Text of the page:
Saturday, 21 January 2012

Civil War Cannonball holes in the tower of St James's Church, and some Geese.

Canada geese and gulls on a windy "Crammer" pond.
The canada geese and gulls seem to like the "Crammer" pond, where they receive daily a goodly amount of food and never want to fly off home.  St James's Church can be seen in the background of the photo, with its graveyard and the new wall at the water's edge.  The old wall collapsed into the pond two years ago, and a big tussle ensued as to who was to pay for a new wall.  I think the church and the local council eventually came to some arrangement.  This church is one of three large medieval churches in Devizes, and very unusual for a small town.  The following website:  is worth reading, as it gives more information about this church.  Type St James's Church in the search box.   It has been very mild here of late, and in the graveyard,  little clumps of snowdrops are beginning to show their tiny white heads.
St James's Church on a dark and windy Saturday morning.
This photo makes the morning appear far darker than it was, and reminds me of the church and graveyard in Haworth in Yorkshire, where the famous Bronte sisters lived and wrote their novels.  I was so immersed in taking these photos, that when the clock suddenly struck 12 noon, it frightened me to death!
The tower showing two canonball holes.
If you look carefully at the tower you can see two black holes in the stonework.  These are canonball holes made by guns firing at the church from Coatefield up on the old Jump Farm.  During the English civil war a battle took place on Roundway Down in Devizes on July 13th 1643.  The day before, the Royalist became trapped by the Roundheads, who besieged the town with canon and guns.   The Royalist Prince Rupert managed to escape and rode to Oxford for reinforcements, who returned to Devizes and met the Roundheads up on the Down, where a bloody battle ensued.  The Royalists won, having driven some of the Roundhead horsemen over and into "Bloody Ditch."   Very nasty!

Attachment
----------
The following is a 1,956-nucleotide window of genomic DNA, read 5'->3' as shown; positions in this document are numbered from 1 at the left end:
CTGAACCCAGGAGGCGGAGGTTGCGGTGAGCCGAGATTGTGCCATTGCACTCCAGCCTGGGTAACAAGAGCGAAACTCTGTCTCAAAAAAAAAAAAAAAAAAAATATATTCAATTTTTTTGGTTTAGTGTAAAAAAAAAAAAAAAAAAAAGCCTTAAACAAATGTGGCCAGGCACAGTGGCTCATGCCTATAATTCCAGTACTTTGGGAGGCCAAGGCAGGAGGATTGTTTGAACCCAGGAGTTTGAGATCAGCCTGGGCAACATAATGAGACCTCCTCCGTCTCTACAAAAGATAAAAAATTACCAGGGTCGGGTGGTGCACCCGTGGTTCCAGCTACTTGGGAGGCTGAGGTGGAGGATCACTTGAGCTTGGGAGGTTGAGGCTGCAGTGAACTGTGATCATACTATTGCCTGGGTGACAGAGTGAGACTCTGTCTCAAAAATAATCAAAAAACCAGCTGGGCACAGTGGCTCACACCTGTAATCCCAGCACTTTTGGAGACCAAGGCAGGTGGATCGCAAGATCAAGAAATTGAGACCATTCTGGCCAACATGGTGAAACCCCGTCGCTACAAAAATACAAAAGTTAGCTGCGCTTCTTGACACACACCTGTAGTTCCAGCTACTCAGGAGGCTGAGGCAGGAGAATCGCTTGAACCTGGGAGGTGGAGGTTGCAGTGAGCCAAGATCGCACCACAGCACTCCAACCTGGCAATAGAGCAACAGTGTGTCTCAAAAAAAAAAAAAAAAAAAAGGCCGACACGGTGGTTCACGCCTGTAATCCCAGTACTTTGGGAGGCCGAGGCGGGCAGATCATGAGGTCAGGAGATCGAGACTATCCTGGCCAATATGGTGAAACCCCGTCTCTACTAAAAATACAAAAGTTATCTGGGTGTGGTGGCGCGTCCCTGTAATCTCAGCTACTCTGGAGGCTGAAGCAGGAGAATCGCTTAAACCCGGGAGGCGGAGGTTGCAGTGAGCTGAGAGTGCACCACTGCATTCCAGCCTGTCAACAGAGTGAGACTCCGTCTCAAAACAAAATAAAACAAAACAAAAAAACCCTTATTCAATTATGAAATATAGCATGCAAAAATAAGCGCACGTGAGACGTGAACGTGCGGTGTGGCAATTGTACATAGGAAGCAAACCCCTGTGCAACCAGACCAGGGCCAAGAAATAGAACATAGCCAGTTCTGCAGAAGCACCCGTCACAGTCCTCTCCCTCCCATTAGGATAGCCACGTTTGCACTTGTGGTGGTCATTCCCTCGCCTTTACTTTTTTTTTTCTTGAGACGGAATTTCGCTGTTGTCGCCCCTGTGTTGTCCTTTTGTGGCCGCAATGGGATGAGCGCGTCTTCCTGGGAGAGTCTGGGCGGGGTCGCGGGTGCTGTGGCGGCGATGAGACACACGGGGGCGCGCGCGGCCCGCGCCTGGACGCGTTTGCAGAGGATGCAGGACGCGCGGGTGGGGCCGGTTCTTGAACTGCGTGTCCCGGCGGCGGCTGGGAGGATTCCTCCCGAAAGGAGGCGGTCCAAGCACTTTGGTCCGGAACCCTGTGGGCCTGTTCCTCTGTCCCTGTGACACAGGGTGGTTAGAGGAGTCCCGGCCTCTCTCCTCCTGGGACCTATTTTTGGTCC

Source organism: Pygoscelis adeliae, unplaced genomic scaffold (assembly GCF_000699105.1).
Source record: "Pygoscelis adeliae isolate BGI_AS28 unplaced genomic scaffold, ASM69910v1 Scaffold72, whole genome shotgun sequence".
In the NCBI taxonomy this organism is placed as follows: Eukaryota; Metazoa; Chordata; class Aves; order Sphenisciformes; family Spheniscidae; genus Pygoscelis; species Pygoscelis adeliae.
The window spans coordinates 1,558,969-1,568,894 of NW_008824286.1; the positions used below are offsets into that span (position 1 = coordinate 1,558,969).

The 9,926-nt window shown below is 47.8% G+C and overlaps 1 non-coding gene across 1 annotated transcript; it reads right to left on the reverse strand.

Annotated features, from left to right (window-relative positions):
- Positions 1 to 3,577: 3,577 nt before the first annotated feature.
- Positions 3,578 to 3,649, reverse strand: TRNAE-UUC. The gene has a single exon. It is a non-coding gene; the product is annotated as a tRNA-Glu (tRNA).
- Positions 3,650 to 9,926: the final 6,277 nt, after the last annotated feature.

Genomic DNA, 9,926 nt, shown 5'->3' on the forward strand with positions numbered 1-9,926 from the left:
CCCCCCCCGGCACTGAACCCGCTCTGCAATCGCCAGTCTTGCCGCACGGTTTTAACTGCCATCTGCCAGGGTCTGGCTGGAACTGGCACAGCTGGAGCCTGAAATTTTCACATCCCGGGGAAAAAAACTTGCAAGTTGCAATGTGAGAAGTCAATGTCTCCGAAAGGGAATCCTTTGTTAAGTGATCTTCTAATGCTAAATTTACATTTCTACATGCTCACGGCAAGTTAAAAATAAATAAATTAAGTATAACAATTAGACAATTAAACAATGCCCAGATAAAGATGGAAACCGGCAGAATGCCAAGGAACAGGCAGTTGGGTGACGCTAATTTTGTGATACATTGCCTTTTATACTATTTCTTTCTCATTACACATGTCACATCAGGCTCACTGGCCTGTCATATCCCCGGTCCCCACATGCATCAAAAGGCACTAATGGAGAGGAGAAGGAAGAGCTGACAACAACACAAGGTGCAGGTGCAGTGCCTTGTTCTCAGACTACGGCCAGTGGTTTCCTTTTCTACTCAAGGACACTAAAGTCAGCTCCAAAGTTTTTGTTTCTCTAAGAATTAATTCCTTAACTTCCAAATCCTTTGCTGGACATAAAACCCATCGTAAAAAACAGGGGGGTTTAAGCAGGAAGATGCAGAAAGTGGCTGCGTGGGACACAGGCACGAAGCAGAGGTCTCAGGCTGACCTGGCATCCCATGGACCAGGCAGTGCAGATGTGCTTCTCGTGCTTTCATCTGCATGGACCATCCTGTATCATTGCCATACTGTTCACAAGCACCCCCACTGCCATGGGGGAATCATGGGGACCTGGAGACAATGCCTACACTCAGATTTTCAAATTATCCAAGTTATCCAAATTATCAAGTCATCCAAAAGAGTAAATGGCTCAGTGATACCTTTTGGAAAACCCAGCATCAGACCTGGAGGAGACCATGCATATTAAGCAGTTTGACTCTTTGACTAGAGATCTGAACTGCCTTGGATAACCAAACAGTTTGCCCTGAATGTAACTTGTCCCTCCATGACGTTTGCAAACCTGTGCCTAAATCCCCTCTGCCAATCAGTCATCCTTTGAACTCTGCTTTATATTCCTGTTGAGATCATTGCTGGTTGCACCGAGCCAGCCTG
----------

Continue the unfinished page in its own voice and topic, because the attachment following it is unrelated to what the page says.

On the battlefield site platforms have been erected which give an elevated view of the whole scene.  Information boards provide details of the battle at each particular position, and you can almost hear the sound of the horses and screaming soldiers and the smell of death and blood!   Not a place to visit in the dead of night.
A closeup, showing more detail of the canonball holes.  The Roundheads mounted their canon on a hill overlooking the town and  fired shots at the church where the Royalist had taken refuge.  In the mid 19th century two canonballs were discovered in the bell tower,  and these are now displayed in  Devizes Museum.  Few relics of the battle have been found.  I assume the bodies were stripped of valuables, so no trace was left, and the body of only one soldier is buried in Bromham Churchyard.

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